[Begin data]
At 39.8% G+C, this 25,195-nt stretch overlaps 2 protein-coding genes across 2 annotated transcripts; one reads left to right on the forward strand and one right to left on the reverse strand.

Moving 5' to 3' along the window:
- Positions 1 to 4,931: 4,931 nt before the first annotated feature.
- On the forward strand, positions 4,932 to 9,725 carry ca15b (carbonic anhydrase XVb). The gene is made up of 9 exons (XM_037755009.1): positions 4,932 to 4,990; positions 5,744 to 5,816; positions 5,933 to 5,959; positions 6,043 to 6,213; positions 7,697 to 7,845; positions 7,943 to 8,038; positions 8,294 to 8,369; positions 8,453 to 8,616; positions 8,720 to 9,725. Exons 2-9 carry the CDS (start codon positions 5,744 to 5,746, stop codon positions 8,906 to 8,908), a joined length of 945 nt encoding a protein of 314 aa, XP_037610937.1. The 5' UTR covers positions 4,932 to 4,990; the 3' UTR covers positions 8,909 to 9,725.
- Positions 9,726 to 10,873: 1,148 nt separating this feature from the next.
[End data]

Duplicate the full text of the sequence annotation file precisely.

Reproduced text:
At 39.8% G+C, this 25,195-nt stretch overlaps 2 protein-coding genes across 2 annotated transcripts; one reads left to right on the forward strand and one right to left on the reverse strand.

Moving 5' to 3' along the window:
- Positions 1 to 4,931: 4,931 nt before the first annotated feature.
- On the forward strand, positions 4,932 to 9,725 carry ca15b (carbonic anhydrase XVb). The gene is made up of 9 exons (XM_037755009.1): positions 4,932 to 4,990; positions 5,744 to 5,816; positions 5,933 to 5,959; positions 6,043 to 6,213; positions 7,697 to 7,845; positions 7,943 to 8,038; positions 8,294 to 8,369; positions 8,453 to 8,616; positions 8,720 to 9,725. Exons 2-9 carry the CDS (start codon positions 5,744 to 5,746, stop codon positions 8,906 to 8,908), a joined length of 945 nt encoding a protein of 314 aa, XP_037610937.1. The 5' UTR covers positions 4,932 to 4,990; the 3' UTR covers positions 8,909 to 9,725.
- Positions 9,726 to 10,873: 1,148 nt separating this feature from the next.